Democratic vice presidential candidate Tim Kaine questions if Donald Trump would stand up to Russia if that government hacked into the U.S. political system in an attempt to influence the election. (Reuters)

ERIE, Pa. — Democratic vice-presidential candidate Tim Kaine on Tuesday questioned whether a President Donald Trump would stand up to a Russian cyberattack aimed at destabilizing U.S. elections, citing questions about the Republican’s foreign business dealings and the “pro-Kremlin” views of some of his associates.

“He’s encouraged Russia already to get in and screw around with our elections,” Kaine said during a rally here. “Donald Trump poses a unique threat to American democracy, unlike anything we’ve seen in any presidential election in my lifetime.”

Kaine’s pointed questions about Trump’s coziness with Russia came amid a sweeping attack on the Republican candidate, whom Kaine lambasted for not making key records public related to his health, personal finances and overseas business interests.

Collectively, the lack of disclosure, the senator from Virginia said, leaves many questions unanswered about Trump that should deeply trouble voters.

“A candidate who is on the up and up has no problem giving you the facts,” Kaine said. “Donald Trump thus far has utterly failed to answer basic questions that voters have a right to know.”

Representatives of the Trump campaign did not immediately respond to Kaine’s accusations.

In discussing Russia, Kaine cited Trump’s call last month for Russia to help find missing emails of Democratic presidential candidate Hillary Clinton, just as news had broken about the apparent hacking of Democratic National Committee accounts.

Kaine also noted that Trump has yet to fully disclose the extent of his business ties in Russia. He also cited the earlier political work of Trump’s former campaign chairman, Paul Manafort, on behalf of pro-Russian figures.

Kaine said Trump adviser, retired Army lieutenant general Michael T. Flynn, has appeared on a Russian “propaganda channel” on television. And Kaine said that the new chief executive of Trump’s campaign, Stephen K. Bannon, has run a website, Breitbart News, with “pro-Kremlin positions.”

“Just imagine if Russia were to engage in a cyberattack to destabilize the American electoral process, as it has done with other nations,” Kaine said. “Would President Trump stand up to them? Well, you know, we actually know the answer to that one already because Trump has publicly encouraged Russia to commit espionage and hack his political rivals.”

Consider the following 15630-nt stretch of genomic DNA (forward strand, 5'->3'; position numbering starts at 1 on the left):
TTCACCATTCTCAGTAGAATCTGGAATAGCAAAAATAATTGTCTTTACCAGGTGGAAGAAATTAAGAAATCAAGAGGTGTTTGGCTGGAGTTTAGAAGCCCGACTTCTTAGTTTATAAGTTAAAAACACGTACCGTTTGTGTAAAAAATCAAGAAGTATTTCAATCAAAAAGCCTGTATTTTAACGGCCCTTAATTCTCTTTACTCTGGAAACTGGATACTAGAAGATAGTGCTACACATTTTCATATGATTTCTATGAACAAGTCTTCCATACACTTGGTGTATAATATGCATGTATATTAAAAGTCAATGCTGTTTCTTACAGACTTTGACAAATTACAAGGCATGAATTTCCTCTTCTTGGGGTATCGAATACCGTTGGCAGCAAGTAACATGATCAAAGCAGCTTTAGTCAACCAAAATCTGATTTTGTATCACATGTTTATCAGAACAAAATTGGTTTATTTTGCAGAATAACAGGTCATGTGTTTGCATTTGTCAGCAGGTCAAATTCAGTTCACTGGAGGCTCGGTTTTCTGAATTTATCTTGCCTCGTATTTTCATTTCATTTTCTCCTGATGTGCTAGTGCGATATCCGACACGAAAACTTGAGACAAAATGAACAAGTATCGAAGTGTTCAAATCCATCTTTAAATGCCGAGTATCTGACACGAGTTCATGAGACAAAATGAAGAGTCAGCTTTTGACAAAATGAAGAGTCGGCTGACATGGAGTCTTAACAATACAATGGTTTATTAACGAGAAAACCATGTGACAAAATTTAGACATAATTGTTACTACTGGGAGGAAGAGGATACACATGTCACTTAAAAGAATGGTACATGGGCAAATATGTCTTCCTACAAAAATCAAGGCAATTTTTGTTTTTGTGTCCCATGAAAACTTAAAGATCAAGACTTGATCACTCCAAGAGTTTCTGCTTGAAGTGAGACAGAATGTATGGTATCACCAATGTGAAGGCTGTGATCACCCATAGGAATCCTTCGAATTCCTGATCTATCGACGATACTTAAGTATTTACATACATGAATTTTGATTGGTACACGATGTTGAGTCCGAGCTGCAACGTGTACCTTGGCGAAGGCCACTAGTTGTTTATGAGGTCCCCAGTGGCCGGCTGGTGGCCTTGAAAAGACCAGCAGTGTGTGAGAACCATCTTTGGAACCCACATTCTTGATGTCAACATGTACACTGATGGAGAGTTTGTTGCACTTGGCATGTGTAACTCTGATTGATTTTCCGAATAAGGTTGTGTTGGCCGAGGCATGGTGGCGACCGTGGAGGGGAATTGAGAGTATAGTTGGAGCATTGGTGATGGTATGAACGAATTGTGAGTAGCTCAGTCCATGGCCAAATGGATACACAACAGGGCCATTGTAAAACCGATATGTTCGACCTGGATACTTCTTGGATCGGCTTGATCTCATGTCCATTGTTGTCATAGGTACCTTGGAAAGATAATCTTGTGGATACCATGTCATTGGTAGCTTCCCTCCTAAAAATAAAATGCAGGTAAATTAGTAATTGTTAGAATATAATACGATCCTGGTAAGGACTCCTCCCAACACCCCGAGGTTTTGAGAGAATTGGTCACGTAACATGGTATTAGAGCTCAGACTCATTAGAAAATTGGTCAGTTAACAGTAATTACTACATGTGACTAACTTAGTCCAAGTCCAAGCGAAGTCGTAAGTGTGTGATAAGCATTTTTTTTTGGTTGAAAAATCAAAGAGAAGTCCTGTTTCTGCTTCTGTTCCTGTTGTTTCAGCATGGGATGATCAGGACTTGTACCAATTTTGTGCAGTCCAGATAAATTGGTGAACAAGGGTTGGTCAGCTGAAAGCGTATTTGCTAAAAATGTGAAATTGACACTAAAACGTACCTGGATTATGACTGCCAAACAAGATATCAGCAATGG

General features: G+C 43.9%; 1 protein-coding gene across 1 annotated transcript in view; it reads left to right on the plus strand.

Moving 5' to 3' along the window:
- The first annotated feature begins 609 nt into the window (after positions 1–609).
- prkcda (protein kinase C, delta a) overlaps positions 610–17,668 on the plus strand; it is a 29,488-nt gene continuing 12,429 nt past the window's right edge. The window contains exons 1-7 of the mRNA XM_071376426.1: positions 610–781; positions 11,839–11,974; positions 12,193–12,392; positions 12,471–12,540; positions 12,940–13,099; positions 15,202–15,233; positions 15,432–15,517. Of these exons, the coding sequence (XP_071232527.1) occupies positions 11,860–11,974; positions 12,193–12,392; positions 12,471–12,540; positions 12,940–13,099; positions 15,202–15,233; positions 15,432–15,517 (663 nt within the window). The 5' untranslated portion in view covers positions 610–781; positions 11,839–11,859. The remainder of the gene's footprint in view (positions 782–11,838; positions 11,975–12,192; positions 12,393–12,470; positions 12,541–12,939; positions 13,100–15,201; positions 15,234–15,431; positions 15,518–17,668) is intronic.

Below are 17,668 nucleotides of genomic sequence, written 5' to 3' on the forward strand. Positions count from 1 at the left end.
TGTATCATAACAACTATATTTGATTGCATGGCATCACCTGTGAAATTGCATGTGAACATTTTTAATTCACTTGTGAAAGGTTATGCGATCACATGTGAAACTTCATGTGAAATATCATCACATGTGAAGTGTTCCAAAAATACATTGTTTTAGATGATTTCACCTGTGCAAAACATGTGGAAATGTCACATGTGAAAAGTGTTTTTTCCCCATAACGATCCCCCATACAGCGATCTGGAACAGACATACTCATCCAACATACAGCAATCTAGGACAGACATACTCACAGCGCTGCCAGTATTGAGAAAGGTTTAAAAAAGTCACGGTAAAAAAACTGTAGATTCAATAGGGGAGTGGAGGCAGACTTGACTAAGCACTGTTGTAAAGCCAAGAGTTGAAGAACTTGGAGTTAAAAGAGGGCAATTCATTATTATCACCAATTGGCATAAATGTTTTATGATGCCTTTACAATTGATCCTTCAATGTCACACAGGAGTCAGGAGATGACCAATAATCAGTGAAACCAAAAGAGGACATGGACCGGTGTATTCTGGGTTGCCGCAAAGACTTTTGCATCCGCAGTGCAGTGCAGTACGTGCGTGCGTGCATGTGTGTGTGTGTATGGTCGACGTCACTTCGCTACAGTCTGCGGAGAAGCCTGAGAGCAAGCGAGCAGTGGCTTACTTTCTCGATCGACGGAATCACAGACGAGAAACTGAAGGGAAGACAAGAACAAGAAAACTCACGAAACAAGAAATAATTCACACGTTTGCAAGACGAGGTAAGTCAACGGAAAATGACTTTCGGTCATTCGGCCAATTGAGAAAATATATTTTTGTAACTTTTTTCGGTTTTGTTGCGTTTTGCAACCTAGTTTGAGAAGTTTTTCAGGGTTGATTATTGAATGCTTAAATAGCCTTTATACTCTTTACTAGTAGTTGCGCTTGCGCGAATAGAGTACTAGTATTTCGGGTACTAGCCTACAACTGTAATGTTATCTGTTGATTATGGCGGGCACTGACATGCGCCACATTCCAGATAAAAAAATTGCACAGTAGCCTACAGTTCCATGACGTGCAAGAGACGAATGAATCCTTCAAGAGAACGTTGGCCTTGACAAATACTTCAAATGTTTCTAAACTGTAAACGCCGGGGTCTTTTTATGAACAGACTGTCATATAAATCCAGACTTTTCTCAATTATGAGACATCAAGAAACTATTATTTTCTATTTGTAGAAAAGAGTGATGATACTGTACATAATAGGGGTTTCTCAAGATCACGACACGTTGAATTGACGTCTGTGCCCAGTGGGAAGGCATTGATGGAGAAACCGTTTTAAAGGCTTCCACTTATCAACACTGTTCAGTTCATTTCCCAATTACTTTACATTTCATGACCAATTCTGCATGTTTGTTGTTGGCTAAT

As he has in previous campaign stops, Kaine continued to needle Trump about not voluntarily releasing his tax returns, as Clinton and Kaine have done. And Kaine said that Trump, who has bragged about his use of debt as an instrument in his real estate and other business dealings, needs to be more forthcoming about his obligations, including to foreign entities.

“When you’re running for president, American voters have the right to know who might have you on the hook,” Kaine said. “No one has ever entered the White House owing so much money to so many institutions all over the planet.”

In recent weeks, Trump and his backers have sought to raise questions about Clinton’s health, suggesting without specific evidence that she is attempting to hide medical conditions that could affect her ability to carry out the duties of president.

During Tuesday’s remarks, Kaine said it was Trump who needs to be more forthcoming about his health.

Kaine mocked Trump for a hastily written doctor’s letter attesting to his well-being in December that has come under renewed scrutiny. And Kaine suggested that Clinton’s stamina is clear from her time spent on the campaign trail.

“I have been on the trail for five weeks with Hillary, and I can barely keep up with her,” Kaine said.

During a later appearance in Lancaster, Pa., Kaine also mocked the contention in the letter that Trump would be the healthiest president ever to enter office.

“I’d like to see him play basketball against the current president," Kaine said

Kaine’s appearance here was part of a two-day swing through Pennsylvania. While Trump has sought to put the state in play, a Monmouth University poll released Tuesday showed Clinton beating him in the state, 48 percent to 40 percent. Another 6 percent voiced support for Libertarian Gary Johnson, while 1 percent were backing Jill Stein of the Green Party.